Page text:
N.Y. AG opens investigation into 2 teens killed in police shooting

Two teenagers were killed early Wednesday in a police-involved shooting in DeWitt, N.Y. Photo courtesy of Onondaga County Sheriff's Office/Facebook
Two teenagers were killed early Wednesday in a police-involved shooting in DeWitt, N.Y. Photo courtesy of Onondaga County Sheriff’s Office/Facebook

Sept. 7 (UPI) — The office of New York Attorney General Letitia James has opened an investigation into the fatal early Wednesday shooting of two teenage burglary suspects by an Onondaga County deputy in the town of DeWitt.

Sheriff Toby Shelley of the Onondaga County Sheriff’s Office told reporters during a press conference that the situation began Tuesday night when two vehicles were stolen in Syracuse that were then reported to be involved in the burglary of an Oneida smoke shop at 4 a.m.

Shelley said the vehicles then were spotted at a second smoke shop, this time in Salina, where a burglary alarm was trigged and where surveillance video was captured showing three occupants in each of the vehicles.

Then, at about 6:15 a.m., a call of a suspicious vehicle in DeWitt was reported, and an officer at the second burglary incident responded.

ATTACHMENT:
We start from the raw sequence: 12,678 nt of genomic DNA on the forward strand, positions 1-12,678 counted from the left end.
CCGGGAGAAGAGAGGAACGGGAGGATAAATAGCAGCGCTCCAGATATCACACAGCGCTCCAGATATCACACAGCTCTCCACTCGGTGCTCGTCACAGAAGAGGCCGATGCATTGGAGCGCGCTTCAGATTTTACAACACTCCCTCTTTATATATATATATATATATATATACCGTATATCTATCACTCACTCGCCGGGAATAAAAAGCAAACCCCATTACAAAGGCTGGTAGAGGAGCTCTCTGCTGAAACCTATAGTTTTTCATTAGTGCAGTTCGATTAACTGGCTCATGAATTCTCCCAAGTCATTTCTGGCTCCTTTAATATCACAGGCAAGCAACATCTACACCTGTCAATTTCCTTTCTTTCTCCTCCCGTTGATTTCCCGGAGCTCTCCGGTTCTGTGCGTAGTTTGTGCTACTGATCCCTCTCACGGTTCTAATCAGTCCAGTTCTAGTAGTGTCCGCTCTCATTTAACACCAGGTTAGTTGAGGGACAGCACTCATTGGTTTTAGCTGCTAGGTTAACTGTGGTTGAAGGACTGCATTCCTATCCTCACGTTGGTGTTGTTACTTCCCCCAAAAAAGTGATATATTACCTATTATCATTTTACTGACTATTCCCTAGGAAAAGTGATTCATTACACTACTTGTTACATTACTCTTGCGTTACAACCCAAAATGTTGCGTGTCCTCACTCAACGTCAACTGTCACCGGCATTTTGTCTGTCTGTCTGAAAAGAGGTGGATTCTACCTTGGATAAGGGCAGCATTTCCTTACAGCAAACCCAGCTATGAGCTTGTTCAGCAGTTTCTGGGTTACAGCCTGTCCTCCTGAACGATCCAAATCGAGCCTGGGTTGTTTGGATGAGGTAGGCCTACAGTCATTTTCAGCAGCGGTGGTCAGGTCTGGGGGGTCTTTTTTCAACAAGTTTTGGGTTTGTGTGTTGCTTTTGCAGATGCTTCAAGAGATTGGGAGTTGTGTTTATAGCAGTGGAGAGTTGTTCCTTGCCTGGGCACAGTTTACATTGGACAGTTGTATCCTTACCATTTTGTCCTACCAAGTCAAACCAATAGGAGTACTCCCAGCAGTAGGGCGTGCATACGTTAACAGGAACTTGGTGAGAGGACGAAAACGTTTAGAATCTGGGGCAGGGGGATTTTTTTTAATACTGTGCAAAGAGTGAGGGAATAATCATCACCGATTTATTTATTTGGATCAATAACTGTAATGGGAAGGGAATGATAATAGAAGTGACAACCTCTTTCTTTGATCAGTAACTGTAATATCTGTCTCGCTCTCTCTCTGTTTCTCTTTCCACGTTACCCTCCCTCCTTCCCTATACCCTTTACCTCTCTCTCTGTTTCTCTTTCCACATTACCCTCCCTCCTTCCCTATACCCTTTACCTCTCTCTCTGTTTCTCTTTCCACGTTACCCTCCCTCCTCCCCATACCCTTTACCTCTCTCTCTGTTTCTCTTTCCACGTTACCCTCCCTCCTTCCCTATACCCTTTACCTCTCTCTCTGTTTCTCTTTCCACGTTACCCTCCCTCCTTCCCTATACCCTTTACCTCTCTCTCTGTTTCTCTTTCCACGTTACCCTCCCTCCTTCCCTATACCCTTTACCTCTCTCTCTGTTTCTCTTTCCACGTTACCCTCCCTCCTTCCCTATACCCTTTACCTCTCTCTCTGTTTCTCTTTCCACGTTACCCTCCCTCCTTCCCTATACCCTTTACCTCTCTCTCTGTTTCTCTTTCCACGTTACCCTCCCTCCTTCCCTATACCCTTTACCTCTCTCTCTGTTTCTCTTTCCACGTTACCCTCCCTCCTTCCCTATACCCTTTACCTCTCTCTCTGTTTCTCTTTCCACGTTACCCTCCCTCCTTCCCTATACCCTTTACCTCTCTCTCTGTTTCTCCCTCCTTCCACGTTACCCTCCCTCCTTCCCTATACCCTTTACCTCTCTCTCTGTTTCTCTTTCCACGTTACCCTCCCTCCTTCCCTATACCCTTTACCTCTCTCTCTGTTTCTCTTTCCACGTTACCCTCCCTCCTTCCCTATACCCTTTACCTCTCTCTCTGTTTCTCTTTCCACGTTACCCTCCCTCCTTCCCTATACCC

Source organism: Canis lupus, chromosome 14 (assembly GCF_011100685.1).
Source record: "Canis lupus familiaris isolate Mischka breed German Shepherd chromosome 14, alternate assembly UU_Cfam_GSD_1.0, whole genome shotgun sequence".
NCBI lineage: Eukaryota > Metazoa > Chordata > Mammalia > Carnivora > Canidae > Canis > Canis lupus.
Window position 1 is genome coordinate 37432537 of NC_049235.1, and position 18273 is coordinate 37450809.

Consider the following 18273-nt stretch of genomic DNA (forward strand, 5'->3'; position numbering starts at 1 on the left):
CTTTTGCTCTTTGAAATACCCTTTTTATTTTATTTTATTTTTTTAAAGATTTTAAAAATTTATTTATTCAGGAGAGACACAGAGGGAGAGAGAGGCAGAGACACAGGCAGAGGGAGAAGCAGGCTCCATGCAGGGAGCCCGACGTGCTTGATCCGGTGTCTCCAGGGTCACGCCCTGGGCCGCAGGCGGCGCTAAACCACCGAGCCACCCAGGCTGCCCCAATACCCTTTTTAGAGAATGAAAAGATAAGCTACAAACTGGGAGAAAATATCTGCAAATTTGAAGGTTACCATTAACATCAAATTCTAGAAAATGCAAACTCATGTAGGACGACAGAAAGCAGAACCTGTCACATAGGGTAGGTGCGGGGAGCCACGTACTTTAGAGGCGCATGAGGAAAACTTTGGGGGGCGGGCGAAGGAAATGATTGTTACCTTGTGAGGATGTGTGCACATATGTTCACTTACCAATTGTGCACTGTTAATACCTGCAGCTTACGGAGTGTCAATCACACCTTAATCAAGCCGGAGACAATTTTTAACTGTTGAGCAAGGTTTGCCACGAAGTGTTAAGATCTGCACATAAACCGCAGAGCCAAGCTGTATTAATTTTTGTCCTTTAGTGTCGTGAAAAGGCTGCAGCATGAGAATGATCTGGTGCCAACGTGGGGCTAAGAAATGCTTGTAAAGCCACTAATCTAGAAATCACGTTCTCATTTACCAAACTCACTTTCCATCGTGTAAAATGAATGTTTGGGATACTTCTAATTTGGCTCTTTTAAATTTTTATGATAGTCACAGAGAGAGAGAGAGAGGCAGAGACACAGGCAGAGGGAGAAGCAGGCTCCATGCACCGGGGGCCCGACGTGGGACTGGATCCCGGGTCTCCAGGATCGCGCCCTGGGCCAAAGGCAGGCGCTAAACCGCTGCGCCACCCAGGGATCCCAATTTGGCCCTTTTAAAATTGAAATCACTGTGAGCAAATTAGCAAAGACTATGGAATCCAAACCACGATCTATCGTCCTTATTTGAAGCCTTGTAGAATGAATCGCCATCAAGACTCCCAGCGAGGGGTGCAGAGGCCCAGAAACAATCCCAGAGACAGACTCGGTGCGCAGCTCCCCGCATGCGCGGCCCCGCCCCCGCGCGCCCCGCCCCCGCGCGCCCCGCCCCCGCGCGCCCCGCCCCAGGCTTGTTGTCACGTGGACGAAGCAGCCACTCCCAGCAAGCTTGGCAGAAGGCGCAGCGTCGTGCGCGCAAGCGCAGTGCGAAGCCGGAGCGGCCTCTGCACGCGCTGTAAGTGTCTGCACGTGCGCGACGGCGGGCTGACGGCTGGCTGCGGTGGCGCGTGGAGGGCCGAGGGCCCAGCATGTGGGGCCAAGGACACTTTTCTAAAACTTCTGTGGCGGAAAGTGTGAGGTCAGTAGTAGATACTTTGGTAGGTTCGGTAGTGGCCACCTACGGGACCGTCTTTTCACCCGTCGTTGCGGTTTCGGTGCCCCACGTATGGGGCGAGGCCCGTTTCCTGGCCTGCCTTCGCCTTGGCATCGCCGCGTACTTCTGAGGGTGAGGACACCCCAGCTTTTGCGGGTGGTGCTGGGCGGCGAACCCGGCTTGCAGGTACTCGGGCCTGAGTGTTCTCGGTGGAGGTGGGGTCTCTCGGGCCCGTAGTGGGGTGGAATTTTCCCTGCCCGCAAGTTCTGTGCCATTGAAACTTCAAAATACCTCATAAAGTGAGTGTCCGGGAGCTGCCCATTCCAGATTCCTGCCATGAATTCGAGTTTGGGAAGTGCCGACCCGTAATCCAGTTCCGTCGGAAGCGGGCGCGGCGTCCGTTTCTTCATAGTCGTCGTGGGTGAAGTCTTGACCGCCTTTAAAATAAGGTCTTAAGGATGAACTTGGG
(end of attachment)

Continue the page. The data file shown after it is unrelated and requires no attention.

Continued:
When that unnamed deputy arrived on the scene, one of the vehicles fled while the other attempted to run him over. The deputy then fired three shots at the vehicle as it drove away.

“He had no where to flee to,” Shelley said, explaining the danger the deputy was in. “This whole thing happens in seconds. He had no options.”

The car was going fast enough to kill a man, he said.

The vehicle was later found on Mooney Avenue in Syracuse with two people inside. One who was pronounced dead at the scene, while the other suspect was transported to a local hospital where they were also pronounced dead.

The third occupant of the vehicle and the occupants of the other vehicle have not been located, Shelley said, adding that the deceased suspects were teenagers.

The deputy involved has been put on paid 72 hours administrative leave, as per department policies, he said.

There is no body camera footage, he said, adding that there is footage captured by a camera from down the road he described as “very clear.”

Asked why there was no body camera footage, Shelley responded that if you see the footage they do have “you’ll realize that things happen very quickly and hectically.

“He knew that there were six suspects,” he said. “He most likely didn’t have time to put the body camera on. You have to put yourself in his shoes and watch that video before you question whether or not he had his body camera on.”

Later Wednesday, the New York Attorney General’s Office of Special Investigation said in a statement that it has opened an investigation into the shooting as dictated by state law that says it must probe every incident where a police officer or a peace officer may have caused the death of a person by an act of omission.

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